I feel as though there are not many changes that could be made for our team to improve, as we simply ran out of time to start compiling all of our work together. As stated I feel like the Inventory System team did get a significant amount of work done, but there just was not enough time to truly start to work together with all of the different systems we had worked on. As for my own performance, I simply feel like I could have done more had I spent more time working. Time management has been a skill I have slowly developed over the course of my time at school, and it has certainly come a long way. That being said, there were still multiple times this sprint where I could have buckled down and simply focused on getting more work done. In summary, I feel as though the work that was done will provide a solid foundation that can be expanded on, but could have been fleshed out a little more had I managed my time more efficiently.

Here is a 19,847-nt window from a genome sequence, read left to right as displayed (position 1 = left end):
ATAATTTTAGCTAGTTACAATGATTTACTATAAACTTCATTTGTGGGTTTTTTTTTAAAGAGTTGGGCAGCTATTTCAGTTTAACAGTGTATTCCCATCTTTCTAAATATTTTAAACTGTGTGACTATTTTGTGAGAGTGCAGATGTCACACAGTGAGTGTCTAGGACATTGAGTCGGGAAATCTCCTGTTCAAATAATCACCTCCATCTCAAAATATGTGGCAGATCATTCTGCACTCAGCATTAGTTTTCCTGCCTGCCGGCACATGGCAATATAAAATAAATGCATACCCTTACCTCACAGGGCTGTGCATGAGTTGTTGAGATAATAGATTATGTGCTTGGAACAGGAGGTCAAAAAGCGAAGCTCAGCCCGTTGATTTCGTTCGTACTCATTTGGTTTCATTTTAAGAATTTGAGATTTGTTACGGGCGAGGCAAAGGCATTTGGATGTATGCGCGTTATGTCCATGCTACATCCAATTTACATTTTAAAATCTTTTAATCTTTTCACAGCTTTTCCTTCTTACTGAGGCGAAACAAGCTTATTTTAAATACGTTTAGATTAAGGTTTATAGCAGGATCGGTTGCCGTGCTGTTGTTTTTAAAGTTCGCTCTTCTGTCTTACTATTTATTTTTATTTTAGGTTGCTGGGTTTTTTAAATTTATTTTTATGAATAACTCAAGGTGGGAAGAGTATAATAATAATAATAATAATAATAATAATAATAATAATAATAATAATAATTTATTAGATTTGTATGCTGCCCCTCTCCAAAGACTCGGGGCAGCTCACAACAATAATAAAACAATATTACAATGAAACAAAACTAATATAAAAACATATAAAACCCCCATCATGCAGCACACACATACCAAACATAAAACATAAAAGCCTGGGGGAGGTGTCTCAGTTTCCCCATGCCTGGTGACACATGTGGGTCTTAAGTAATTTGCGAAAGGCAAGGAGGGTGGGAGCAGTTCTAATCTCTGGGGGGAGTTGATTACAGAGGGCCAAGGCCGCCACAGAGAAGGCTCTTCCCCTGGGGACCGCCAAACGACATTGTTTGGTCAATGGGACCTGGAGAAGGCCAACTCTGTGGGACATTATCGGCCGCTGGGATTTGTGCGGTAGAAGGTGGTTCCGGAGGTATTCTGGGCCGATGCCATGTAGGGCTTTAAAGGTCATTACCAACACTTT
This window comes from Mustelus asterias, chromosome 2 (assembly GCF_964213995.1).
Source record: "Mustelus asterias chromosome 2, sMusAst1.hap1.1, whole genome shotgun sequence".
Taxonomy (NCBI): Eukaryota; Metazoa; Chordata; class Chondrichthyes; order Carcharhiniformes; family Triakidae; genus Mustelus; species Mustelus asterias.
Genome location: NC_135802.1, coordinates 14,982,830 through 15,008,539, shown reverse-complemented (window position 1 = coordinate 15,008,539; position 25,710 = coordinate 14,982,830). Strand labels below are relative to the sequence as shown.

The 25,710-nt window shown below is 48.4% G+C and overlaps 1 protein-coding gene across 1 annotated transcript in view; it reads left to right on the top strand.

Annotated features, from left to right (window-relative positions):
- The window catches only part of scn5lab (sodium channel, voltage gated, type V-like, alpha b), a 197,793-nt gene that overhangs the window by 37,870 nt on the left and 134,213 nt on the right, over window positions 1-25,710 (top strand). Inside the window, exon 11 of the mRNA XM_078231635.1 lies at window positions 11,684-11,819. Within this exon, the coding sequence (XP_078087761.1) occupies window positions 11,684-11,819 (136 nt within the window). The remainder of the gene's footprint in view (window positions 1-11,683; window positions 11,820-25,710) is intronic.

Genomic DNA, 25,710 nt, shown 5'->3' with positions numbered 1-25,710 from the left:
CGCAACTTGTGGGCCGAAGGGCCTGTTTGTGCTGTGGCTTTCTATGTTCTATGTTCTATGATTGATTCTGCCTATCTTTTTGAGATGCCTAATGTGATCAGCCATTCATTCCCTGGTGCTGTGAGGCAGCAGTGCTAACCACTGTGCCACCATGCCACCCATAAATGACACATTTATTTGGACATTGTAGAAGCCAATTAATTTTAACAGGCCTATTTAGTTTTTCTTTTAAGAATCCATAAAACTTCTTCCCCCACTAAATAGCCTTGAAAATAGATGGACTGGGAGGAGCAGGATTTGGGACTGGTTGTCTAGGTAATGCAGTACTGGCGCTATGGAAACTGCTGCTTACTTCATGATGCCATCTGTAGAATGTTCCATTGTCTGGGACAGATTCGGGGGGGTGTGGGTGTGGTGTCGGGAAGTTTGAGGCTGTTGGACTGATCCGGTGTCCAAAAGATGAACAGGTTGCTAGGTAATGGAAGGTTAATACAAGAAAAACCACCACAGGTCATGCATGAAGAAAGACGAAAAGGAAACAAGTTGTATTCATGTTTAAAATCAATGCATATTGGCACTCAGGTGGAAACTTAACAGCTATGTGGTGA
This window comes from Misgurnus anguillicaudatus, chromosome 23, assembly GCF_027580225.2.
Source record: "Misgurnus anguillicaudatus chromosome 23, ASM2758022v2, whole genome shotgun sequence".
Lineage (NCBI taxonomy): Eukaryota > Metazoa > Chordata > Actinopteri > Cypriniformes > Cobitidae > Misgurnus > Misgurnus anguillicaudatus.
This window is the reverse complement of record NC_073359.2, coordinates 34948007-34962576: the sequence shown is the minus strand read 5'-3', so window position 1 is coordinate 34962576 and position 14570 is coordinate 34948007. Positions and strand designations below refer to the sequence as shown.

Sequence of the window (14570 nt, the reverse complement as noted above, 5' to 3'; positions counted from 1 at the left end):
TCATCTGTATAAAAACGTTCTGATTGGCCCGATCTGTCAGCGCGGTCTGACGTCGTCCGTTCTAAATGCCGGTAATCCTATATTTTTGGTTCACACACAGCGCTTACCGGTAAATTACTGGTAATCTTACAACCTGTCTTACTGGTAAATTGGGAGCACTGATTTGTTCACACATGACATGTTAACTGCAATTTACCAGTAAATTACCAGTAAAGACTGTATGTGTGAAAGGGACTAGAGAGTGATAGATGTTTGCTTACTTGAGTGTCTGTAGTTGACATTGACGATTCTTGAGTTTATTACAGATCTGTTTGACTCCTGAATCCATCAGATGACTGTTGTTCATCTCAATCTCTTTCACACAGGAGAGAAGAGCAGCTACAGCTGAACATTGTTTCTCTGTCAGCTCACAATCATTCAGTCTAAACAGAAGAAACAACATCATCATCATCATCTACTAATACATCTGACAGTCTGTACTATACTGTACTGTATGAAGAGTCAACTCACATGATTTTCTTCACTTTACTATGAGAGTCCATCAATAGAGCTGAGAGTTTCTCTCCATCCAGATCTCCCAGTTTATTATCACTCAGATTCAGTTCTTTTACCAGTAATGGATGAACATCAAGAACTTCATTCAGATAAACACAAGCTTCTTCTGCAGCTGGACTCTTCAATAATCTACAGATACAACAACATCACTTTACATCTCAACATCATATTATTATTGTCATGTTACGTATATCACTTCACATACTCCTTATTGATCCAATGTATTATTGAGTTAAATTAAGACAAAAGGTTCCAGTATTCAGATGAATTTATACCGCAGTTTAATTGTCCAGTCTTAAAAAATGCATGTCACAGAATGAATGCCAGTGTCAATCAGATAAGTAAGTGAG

From the blog CS@Worcester – My Bizarre Coding Adventures by Michael Mendes and used with permission of the author. All other rights reserved by the author.

Sprint Retrospective 3 – Thea’s Pantry

The third sprint went fairly well. For the third sprint I did most of the backend from the get request endpoint to the response that returns the CSV report. To do this I first created the endpoint which gets two query strings from the request: start and end date for which I use as a date range for the data to put into the report. I then send the query strings over to the Report module which has all of the functions to create the report. In this module I first turn these query string dates into ISO dates and then query the guest and inventory data collections for any records between those dates. Then I make it search both object arrays returned by each collection for matching IDs and merge each of those objects with matching IDs into one object in an array. Then, turn that object array into a string with CSV format, have it create a file once that is done with the CSV text, and send a response back to the front end with a download of that file. After creating methods to do all of that, I connected the backend with Haoru’s beautiful front end and tested the system fixing any bugs.